The men around the table find neither a sudden impulse to inspect the ceiling or make a joke to extinguish his candour as if it’s a spot fire in the undergrowth. Nor do they engulf him with the kind of mammarian bear hugMeat Loaf’s bosomy character, Bob, gives Ed Norton’s character in Fight Club. Rather, they take the revelation with an equanimity that suggests they understand where he’s coming from.
As Earl tells me later, TGBC – which costs members nothing but the price of the books they read and any pints and parmigianas they might choose to consume – is not a self-help group. It does, however, strive to foster a supportive culture for men. “One of the intentions is to give blokes a safe space, a space they can share with other guys who, no matter what they do, or what age they are, or where they’re from, are equals.”
Last year the Australia Council for the Arts released a survey of Australia’s book reading habits. It showed, staggeringly, that 75.1% of the males surveyed classed themselves as non-readers (compared with 24.6% of females). Of the 24.9% of males who claimed to be readers, only 39% read frequently. On that basis the Tough Guy Book Club is like a snow leopard convention, a place where members of a rare species can mingle with likeminded souls, and perhaps even marvel that they’re not alone in the world.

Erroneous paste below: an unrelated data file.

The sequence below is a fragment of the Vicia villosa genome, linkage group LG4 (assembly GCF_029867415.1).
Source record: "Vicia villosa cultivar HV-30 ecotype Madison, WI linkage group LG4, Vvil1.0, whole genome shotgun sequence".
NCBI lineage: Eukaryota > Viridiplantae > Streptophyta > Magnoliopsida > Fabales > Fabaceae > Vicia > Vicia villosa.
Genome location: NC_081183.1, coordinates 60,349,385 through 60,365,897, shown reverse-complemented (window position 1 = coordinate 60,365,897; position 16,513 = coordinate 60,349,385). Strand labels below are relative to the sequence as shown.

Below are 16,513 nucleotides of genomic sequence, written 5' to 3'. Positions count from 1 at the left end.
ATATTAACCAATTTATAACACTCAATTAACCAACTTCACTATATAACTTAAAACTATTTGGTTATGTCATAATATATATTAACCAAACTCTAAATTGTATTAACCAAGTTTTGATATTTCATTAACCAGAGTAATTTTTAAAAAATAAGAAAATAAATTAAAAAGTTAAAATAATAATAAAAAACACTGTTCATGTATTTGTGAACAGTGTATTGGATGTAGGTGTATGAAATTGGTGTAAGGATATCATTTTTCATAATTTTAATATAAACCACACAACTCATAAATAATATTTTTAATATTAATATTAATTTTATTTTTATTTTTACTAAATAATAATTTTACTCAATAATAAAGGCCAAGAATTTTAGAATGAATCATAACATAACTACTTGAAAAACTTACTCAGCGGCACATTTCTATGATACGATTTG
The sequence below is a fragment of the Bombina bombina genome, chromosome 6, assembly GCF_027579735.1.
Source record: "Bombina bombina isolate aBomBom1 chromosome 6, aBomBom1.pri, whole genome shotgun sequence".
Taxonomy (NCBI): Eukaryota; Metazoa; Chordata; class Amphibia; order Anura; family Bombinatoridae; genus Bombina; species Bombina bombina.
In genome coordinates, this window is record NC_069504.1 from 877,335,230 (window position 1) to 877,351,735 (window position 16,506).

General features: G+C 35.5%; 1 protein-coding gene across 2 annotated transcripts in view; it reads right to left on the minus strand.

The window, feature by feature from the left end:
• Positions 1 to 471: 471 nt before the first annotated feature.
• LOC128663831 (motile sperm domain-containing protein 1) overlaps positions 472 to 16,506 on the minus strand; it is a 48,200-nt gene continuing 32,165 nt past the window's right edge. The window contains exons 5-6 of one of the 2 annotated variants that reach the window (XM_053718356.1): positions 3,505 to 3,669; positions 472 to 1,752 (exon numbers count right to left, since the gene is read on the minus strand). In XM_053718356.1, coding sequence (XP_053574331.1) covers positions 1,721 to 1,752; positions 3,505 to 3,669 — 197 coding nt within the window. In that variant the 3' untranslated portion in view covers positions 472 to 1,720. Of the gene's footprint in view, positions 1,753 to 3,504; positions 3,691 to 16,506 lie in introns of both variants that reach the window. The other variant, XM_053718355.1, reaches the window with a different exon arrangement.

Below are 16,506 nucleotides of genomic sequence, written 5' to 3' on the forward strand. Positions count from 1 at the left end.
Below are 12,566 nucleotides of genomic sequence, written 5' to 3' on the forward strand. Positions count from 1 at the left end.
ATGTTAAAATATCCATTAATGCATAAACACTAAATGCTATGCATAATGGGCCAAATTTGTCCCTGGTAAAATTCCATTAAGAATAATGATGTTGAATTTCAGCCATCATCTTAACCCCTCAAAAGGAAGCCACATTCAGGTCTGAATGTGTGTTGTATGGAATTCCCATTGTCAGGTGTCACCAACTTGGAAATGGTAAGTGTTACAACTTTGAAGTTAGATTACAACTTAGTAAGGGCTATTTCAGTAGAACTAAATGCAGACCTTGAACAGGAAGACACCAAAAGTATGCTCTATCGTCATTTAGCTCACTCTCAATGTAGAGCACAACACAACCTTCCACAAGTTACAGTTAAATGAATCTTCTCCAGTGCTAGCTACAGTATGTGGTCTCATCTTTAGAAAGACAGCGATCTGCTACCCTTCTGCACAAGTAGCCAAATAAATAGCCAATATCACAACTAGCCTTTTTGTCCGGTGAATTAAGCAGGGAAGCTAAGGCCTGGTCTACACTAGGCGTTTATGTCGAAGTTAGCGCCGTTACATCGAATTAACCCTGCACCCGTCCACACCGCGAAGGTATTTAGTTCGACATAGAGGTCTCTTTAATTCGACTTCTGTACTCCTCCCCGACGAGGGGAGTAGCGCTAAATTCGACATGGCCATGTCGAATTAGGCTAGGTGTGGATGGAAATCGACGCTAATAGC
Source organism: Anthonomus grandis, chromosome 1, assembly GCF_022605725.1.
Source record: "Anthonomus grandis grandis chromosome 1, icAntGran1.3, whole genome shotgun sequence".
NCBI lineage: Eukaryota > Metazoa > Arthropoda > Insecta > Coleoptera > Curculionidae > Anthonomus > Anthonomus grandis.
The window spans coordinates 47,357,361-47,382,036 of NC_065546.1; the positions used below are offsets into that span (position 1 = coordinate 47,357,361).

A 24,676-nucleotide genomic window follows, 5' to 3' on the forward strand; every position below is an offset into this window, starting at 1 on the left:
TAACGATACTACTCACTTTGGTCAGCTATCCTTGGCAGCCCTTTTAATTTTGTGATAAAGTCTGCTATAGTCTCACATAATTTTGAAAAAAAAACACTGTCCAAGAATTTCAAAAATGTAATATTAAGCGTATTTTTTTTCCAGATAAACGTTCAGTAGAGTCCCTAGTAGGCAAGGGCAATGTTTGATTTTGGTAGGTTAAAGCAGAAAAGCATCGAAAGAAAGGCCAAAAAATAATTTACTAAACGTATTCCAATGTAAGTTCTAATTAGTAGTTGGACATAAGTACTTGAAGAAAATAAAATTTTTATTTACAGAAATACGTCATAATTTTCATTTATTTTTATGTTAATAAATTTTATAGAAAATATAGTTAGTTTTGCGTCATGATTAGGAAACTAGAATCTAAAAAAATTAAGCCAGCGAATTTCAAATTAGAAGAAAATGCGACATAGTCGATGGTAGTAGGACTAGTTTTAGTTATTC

But as Earl has pointed out, TGBC – which has 12 chapters in Victoria, five in Queensland, three in Tasmania, and one each in Canberra and Sydney, with a 23rd in Portland, Oregon – is not just about reading and discussing books. Nor is it simply an excuse for a midweek drink. Men could join any old book club for that.
“If you’ve been a guy for more than 30 years you know that there are things broken [with masculinity],” says TGBC’s founder, Shay P Leighton. “You know that we guys have problems. Among other things, we need to talk more.”